Government of Mexico rejects spying on opponents and journalists | News
The president of Mexico, Andrés Manuel López Obrador, rejected this Tuesday that his government spy, and defended that what the Army does is what he called "intelligence against organized crime, but not among journalists or opponents"
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López Obrador's response came after rumors began to circulate that the Ministry of National Defense had acquired Pegasus equipment in this administration to spy on opponents, journalists and human rights defenders.
In this sense, the Mexican president summoned those who made the complaint: "If they have evidence to present it but the truth is there are no elements, we would not have a reason. It is also improper and contrary to our principles."
López Obrador considered that there is what he called a new campaign against his government, however, he announced that the Ministry of National Defense would report between this Tuesday and Wednesday on this alleged purchase of espionage equipment.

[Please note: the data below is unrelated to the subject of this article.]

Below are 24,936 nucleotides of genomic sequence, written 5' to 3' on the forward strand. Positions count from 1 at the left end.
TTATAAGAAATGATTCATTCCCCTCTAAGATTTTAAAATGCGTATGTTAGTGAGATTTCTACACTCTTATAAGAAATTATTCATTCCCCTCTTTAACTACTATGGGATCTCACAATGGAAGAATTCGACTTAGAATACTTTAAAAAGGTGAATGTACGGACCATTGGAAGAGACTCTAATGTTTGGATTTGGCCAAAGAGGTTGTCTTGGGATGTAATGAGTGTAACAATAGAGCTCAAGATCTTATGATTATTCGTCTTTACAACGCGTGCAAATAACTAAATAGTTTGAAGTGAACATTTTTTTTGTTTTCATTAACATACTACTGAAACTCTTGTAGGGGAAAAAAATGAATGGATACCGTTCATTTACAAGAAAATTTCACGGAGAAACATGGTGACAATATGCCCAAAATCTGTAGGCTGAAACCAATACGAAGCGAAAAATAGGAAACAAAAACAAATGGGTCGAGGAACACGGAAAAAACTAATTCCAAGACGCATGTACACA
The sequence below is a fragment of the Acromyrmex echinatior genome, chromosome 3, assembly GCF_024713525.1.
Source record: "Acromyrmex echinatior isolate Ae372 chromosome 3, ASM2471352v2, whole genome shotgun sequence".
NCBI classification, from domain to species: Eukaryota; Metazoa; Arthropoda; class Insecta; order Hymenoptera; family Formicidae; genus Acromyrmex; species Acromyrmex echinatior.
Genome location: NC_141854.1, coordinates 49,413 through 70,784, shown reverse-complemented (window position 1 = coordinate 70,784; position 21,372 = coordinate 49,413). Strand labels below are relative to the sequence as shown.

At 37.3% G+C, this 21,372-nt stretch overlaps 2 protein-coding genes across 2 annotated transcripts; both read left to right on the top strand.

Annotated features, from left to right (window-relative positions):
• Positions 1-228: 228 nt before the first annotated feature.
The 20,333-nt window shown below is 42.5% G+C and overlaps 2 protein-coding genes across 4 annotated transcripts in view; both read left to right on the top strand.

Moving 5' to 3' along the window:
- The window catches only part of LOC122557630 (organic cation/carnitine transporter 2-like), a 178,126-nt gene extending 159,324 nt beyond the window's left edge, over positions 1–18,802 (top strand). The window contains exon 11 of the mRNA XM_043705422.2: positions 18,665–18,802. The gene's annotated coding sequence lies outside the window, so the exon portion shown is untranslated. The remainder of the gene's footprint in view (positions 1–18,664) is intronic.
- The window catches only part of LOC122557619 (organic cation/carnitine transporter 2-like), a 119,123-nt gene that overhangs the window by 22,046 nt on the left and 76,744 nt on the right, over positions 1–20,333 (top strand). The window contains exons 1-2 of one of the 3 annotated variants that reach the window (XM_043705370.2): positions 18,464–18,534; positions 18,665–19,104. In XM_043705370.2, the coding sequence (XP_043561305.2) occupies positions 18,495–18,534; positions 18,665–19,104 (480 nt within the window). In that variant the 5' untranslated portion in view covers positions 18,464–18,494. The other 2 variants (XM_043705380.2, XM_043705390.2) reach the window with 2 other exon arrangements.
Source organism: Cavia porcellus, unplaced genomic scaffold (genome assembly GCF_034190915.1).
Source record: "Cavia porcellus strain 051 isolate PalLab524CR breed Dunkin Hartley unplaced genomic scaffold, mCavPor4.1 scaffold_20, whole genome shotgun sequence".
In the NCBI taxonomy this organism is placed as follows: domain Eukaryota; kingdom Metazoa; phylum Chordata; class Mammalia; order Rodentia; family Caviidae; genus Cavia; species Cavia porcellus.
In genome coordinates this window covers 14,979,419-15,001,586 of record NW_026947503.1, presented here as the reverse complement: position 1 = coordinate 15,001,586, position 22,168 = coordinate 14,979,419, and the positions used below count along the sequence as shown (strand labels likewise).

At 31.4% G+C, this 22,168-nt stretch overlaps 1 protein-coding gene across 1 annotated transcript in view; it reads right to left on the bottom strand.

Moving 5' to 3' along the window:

Likewise, the Mexican president pointed out that the best way to deal with organized crime is intelligence, not force, to which he said: "Imagine if all that armed confrontation, that is what was done when war was declared when it broke out war".
Later, the president pointed out that “even if they don't like it, hugs, not bullets, and the use of intelligence for nothing more than that to spy on opponents is completely false. The army does not engage in espionage, what is done is intelligence to confront criminals."
In that same sense, López Obrador recalled that if the explanations were not enough, the media can opt for the legal route; while he recalled that behind these campaigns against his government there is private, national and foreign financing.
The use of the Pegasus program for espionage has caused scandals in several Western countries, due to violations of people's privacy and uses other than those for which it is presumed to have been purchased.
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